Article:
Johny Hendricks explains how moving to middleweight saved him from retirement
Last year, former welterweight champion Johny Hendricks teased his possible retirement while suffering through the toughest run of his career after losing three fights in a row.
In reality, the losses inside the Octagon couldn't even come close to the defeat Hendricks endured when stepping on the scale while desperately trying to make the 170-pound weight limit.
Hendricks' war with weight cutting has been well documented throughout his career, but 2016 brought a whole new slew of challenges as his body just shut down while trying to shed excess pounds during his training camps. It got so bad that Hendricks says he would tell his coaches in the backroom while preparing for a fight that he couldn't throw certain combinations because the exertion would deplete his gas tank so badly after a rigorous weight cut that he knew there was no way possible he'd make it to the final bell.
Finally, Hendricks had enough and decided that his body and happiness weren't worth sacrificing any longer just for the opportunity to step inside the Octagon to compete with an opponent. When he first debuted in mixed martial arts, Hendricks did it with a lot of joy because he found something else he loved after wrestling consumed everyday of his life from the time he was a child.
Thanks to the brutal weight cuts getting down to welterweight, Hendricks fell out of love with fighting, and it nearly brought an end to his career.
"That's why I was going to retire," Hendricks told the Fight Society podcast. "It became, I told everybody do something that makes you happy. If you do what you love, you're going work your butt off everyday. Where it got to be where I didn't love it. I didn't enjoy fighting. All I cared about was trying to beat the scale.
"Once that got to a point where I couldn't compete with the scale anymore, I was like I'm done."
On the brink of retirement, Hendricks decided to make one last ditch effort to save his career by moving to middleweight. At 5-foot-9, Hendricks was going to be one of the shortest fighters competing at 185-pounds in the UFC, but he knew if he could make the proper adjustments with reach and speed that he could still compete with the best fighters in the world in his new division.
Hendricks asked his coaches for one more chance to get it right and he made the move to the middleweight division.
"I thought I was done. I was literally ready to walk out the door and be fine with being done. I really was," Hendricks explained. "At 185, I told my coaches just give me one chance. Let me see if life is better at 185. They said we're here until you want to be done. I went out there and loved every minute of it."
Since moving up a division, Hendricks' passion for the sport has been reignited because he's no longer killing himself just to make weight for the fight. That constant battle through training camp to slowly lose weight until he got to fight week where he still had to lose another 15 or 20 pounds just got to be too much on his body and his mind.
At middleweight, Hendricks could train as hard as he wanted without worrying that he needed to shed 30 pounds over six weeks just to have a fighting chance to beat the scale 24-hours before he was supposed to compete.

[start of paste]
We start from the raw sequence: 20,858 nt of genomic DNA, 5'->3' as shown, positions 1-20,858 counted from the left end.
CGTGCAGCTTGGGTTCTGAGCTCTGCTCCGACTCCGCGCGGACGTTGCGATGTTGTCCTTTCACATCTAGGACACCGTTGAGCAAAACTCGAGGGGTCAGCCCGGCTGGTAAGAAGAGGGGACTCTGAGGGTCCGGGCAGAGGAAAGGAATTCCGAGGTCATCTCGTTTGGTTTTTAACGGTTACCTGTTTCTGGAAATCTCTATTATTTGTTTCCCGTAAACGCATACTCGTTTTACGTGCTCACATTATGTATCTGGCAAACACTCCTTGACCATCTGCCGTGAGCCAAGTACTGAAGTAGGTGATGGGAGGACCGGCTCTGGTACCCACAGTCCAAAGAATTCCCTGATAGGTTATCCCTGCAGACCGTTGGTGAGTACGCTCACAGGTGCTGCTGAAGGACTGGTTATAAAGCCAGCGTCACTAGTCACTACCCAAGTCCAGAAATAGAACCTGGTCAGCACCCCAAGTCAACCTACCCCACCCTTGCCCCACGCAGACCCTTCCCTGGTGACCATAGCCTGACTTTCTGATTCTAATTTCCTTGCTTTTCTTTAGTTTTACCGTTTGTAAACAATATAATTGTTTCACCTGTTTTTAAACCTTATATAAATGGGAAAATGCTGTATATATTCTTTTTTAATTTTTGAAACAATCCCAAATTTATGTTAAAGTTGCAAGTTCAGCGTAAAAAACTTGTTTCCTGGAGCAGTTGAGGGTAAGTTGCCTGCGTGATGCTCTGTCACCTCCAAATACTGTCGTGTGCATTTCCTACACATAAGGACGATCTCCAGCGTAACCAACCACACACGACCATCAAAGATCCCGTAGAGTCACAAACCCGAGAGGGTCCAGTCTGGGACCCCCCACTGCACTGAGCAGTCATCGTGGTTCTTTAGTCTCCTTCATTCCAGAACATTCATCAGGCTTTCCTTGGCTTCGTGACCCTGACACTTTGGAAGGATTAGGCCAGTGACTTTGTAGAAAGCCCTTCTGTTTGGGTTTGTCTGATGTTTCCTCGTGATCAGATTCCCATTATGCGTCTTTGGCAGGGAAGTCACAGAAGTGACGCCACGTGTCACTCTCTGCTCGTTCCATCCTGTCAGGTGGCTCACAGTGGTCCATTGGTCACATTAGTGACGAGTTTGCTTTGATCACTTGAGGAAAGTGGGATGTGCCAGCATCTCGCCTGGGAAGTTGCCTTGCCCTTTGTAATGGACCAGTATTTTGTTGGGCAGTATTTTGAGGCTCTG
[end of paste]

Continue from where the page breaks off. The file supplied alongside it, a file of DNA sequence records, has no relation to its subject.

"Whenever I made the move up and everybody under the UFC except for the head guy Dana White, I talked to everybody and they're like 'you look so much better, you sound like you're back to where you were when you were doing good, mentally and physically looking like you're having fun again,'" Hendricks revealed. "That's all I wanted to see. I didn't focus on anything but improving my skills and having fun."
Now with his second fight at middleweight taking place this Sunday night against Tim Boetsch, Hendricks is not only adjusted to his new life competing at 185-pounds, but he believes this is the start of his run towards the top of the division.
Hendricks feels like there are advantages he'll still maintain at middleweight while gaining new skills that he never had while competing at 170-pounds.
"I think it's a great division for me. I think my strength is going to be my greatest attribute and speed," Hendricks said. "Because people are going to look at me and say 'he used to be a welterweight.' Guess what? There's nobody at welterweight I didn't face that I wasn't stronger than. I didn't face anybody that I didn't feel I couldn't outpower. So with me being able to lift weights again, I think that's going to be a shock to people.
"Plus, I'm so used to going against welterweights, they're fast, they move. Well guess what? I'm so used to that kind of speed and that kind of movement, if I can maintain those at 185, I'm going to be a hard target to hit."
As much as loving the sport again got Hendricks back into the Octagon after nearly retiring, he's also still single-minded when it comes to his purpose for competing in the first place.
Hendricks came to the UFC to be a champion, and he reached that pinnacle as a welterweight. Now he's dead set in his goals to become a two-division champion with his sights set on a middleweight title run starting with his next fight against Boetsch.
"That's my hope. Why else would I be doing it? I'm not here to win two fights, lose two fights, and say hey at least I had the guts to move up and do something else," Hendricks said. "It's always the belt.
"Now that I have the love of the sport again, I'm only going to get better."
Hendricks faces Boetsch in the co-main event for UFC Fight Night in Oklahoma City airing live on FS1 with the main card kicking off at 9 p.m. ET on Sunday night.
Listen to the rest of Hendricks' interview alongside main event fighter Michael Chiesa and UFC 214 co-main event fighter Megan Anderson on the latest Fight Society podcast via Soundcloud or download and subscribe to the show via Apple Podcasts.